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Say His Name

By Jeff Koch on March 7, 2017.

Season 50, Game 62
San Antonio 112, Houston 110
49-13, 2nd in the West

His name is Kawhi Leonard.

Good lord, that was a fun game (It’s easy to say that in retrospect, rooting for the victor. Rockets fans might have a different perspective), capped off by as sudden and definitive a submission into the MVP race as you’ll ever find by one Mr. Kawhi Leonard.

With one shot and one block, Kawhi let it be known to the NBA world that he is the greatness we aspire for in our best. As Spurs fans, we’re spoiled getting to watch him play night in and night out. I’ve literally seen every second Kawhi has been on the floor this season. Last night was the rest of the NBA’s glimpse into what we all already know.

I won’t say Kawhi is the definitive MVP. I don’t watch Harden, Westbrook, or LeBron the way I watch Kawhi. Just as the rest of the world has a blindspot for Kawhi, I see too much of him. And too little of the others. He is the player I would choose over any other right now. He is the reason I can hardly believe my luck as a Spurs fan, getting to root for a championship team and All-NBA caliber player for going on 20+ straight years now.

But here’s the dirty little secret even Spurs fans are reticent to admit to themselves: we never thought Kawhi would be this good. We never thought he’d be Tim Duncan-level. It’s almost blasphemous to speak the thought aloud and give it life. But there it is: Kawhi might end up being as good as Duncan was.

He is already a more dominant and more complete offensive player. Duncan is probably the first or second best defensive player ever, and by virtue of being a big man, his importance on that end will always outshine Kawhi’s. But Kawhi is already in the conversation for most devastating perimeter defender of all time, to go along with an ever-blossoming dominant offensive game.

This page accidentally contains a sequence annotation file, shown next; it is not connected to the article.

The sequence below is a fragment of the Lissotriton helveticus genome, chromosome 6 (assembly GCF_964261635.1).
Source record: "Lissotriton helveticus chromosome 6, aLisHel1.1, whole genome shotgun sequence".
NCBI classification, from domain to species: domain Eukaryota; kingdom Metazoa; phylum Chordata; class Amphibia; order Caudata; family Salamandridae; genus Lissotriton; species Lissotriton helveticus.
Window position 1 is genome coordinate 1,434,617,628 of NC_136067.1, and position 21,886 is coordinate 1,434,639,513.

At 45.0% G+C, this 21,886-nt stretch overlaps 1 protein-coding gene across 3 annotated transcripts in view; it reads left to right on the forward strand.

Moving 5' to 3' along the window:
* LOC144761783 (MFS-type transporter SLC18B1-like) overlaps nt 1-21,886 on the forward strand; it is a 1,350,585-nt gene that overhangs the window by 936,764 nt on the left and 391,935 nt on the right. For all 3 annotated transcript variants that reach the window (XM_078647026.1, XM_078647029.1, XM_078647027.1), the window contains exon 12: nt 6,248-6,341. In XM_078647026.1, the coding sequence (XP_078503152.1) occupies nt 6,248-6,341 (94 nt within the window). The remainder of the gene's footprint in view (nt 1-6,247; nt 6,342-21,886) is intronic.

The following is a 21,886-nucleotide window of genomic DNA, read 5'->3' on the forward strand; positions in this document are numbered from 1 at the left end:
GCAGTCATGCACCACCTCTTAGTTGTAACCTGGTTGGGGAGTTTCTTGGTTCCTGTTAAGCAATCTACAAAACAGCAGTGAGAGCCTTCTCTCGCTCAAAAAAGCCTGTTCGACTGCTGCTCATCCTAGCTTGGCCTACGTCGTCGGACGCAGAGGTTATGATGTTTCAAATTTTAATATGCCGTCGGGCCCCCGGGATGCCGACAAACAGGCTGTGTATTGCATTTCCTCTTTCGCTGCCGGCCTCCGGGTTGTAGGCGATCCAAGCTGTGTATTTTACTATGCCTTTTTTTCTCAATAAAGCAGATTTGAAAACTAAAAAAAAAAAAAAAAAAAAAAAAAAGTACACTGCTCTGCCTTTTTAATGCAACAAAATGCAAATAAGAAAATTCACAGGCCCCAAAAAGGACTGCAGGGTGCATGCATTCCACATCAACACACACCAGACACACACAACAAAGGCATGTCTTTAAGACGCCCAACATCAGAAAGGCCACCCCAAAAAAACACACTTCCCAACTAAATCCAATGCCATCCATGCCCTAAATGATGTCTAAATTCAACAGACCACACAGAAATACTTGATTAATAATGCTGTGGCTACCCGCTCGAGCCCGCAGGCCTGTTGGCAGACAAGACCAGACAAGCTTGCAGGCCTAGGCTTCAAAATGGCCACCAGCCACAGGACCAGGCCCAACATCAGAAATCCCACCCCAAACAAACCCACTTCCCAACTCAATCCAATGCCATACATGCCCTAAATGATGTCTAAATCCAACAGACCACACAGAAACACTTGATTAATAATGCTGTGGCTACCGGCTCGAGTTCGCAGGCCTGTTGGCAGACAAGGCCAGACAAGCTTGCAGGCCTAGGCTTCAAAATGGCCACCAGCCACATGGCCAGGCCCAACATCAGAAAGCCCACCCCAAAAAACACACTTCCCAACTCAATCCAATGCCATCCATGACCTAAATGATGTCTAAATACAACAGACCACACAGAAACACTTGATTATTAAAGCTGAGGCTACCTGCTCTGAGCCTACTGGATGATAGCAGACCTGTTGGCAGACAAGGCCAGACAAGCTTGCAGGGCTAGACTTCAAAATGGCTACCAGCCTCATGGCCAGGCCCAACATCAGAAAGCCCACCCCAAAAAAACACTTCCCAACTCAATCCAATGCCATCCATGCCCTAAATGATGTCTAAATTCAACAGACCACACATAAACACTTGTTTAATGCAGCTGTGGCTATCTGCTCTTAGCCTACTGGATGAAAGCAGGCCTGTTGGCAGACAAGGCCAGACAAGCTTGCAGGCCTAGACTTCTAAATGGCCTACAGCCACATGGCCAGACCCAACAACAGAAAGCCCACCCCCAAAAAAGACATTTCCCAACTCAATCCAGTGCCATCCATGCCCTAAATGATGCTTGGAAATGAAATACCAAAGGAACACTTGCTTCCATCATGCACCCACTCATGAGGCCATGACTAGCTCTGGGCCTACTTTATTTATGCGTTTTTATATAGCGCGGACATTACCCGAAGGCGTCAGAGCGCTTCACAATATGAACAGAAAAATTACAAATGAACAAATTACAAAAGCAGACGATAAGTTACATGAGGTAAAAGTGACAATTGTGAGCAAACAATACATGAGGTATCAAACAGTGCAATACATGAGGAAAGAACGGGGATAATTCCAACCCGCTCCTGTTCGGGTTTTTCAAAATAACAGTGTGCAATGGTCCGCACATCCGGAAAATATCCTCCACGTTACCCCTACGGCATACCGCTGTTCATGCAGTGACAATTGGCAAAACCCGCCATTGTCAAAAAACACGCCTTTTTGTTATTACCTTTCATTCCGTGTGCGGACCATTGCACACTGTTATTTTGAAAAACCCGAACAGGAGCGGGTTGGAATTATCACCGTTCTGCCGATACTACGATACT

Both players are perfect fits for their eras. (Another reason Spurs fans should be blessed.) Duncan came to dominance in a time when big men defined championship teams, and size and defense were the building blocks. In today’s era, with the game getting smaller and faster, having the dominant wing (LeBron being the absolute prototype) is the path to dominance. You need a player who can play both big and small, who can shoot, drive, pass, and run the offense, without being overpowered or outmatched on either end of the court.

I love Kawhi. I love everything about his game. This season has been one of my favorites almost entirely because of him. But it wasn’t until Monday night that I ever entertained the notion that he might go down in Spurs’ history as Duncan’s equal.

Monday night was the first time I ever entertained the notion that Kawhi might be the foundation upon which more championships are won. Sooner rather than later.

His name is Kawhi Leonard.

The Spurs go for win number 50 on Wednesday night in San Antonio against the now Boogie-less Kings.

Go Spurs Go.